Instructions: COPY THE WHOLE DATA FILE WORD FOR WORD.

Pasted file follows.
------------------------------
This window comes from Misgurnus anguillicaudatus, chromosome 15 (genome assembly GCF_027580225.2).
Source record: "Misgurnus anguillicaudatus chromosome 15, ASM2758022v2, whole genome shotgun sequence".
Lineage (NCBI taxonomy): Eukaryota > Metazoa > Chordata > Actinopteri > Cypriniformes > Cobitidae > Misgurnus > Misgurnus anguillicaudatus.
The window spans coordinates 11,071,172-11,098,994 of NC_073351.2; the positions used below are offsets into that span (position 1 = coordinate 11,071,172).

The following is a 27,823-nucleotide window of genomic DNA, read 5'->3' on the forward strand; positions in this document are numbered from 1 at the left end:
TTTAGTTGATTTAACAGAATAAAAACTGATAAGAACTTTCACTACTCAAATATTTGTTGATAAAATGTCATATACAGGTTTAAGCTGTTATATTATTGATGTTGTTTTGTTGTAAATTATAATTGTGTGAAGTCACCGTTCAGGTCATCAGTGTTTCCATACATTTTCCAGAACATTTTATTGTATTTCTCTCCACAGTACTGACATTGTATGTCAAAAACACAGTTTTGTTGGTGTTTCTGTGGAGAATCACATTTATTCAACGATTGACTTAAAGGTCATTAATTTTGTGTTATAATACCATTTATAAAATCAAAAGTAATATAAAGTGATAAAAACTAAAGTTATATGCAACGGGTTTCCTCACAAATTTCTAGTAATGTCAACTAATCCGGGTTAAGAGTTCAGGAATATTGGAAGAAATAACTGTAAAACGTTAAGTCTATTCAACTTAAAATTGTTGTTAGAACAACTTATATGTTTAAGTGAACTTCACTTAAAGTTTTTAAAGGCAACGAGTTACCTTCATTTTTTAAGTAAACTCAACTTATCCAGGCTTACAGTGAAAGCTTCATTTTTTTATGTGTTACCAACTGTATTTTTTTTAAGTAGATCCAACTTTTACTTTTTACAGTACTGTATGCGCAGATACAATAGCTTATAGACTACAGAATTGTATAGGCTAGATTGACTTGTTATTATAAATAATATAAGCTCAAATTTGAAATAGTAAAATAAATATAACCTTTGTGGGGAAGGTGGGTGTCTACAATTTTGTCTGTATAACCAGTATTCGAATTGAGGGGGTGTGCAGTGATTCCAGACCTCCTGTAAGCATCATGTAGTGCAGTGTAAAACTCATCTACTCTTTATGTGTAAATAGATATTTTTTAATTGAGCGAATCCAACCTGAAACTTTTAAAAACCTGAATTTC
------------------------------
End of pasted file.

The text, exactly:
This window comes from Misgurnus anguillicaudatus, chromosome 15 (genome assembly GCF_027580225.2).
Source record: "Misgurnus anguillicaudatus chromosome 15, ASM2758022v2, whole genome shotgun sequence".
Lineage (NCBI taxonomy): Eukaryota > Metazoa > Chordata > Actinopteri > Cypriniformes > Cobitidae > Misgurnus > Misgurnus anguillicaudatus.
The window spans coordinates 11,071,172-11,098,994 of NC_073351.2; the positions used below are offsets into that span (position 1 = coordinate 11,071,172).

The following is a 27,823-nucleotide window of genomic DNA, read 5'->3' on the forward strand; positions in this document are numbered from 1 at the left end:
TTTAGTTGATTTAACAGAATAAAAACTGATAAGAACTTTCACTACTCAAATATTTGTTGATAAAATGTCATATACAGGTTTAAGCTGTTATATTATTGATGTTGTTTTGTTGTAAATTATAATTGTGTGAAGTCACCGTTCAGGTCATCAGTGTTTCCATACATTTTCCAGAACATTTTATTGTATTTCTCTCCACAGTACTGACATTGTATGTCAAAAACACAGTTTTGTTGGTGTTTCTGTGGAGAATCACATTTATTCAACGATTGACTTAAAGGTCATTAATTTTGTGTTATAATACCATTTATAAAATCAAAAGTAATATAAAGTGATAAAAACTAAAGTTATATGCAACGGGTTTCCTCACAAATTTCTAGTAATGTCAACTAATCCGGGTTAAGAGTTCAGGAATATTGGAAGAAATAACTGTAAAACGTTAAGTCTATTCAACTTAAAATTGTTGTTAGAACAACTTATATGTTTAAGTGAACTTCACTTAAAGTTTTTAAAGGCAACGAGTTACCTTCATTTTTTAAGTAAACTCAACTTATCCAGGCTTACAGTGAAAGCTTCATTTTTTTATGTGTTACCAACTGTATTTTTTTTAAGTAGATCCAACTTTTACTTTTTACAGTACTGTATGCGCAGATACAATAGCTTATAGACTACAGAATTGTATAGGCTAGATTGACTTGTTATTATAAATAATATAAGCTCAAATTTGAAATAGTAAAATAAATATAACCTTTGTGGGGAAGGTGGGTGTCTACAATTTTGTCTGTATAACCAGTATTCGAATTGAGGGGGTGTGCAGTGATTCCAGACCTCCTGTAAGCATCATGTAGTGCAGTGTAAAACTCATCTACTCTTTATGTGTAAATAGATATTTTTTAATTGAGCGAATCCAACCTGAAACTTTTAAAAACCTGAATTTC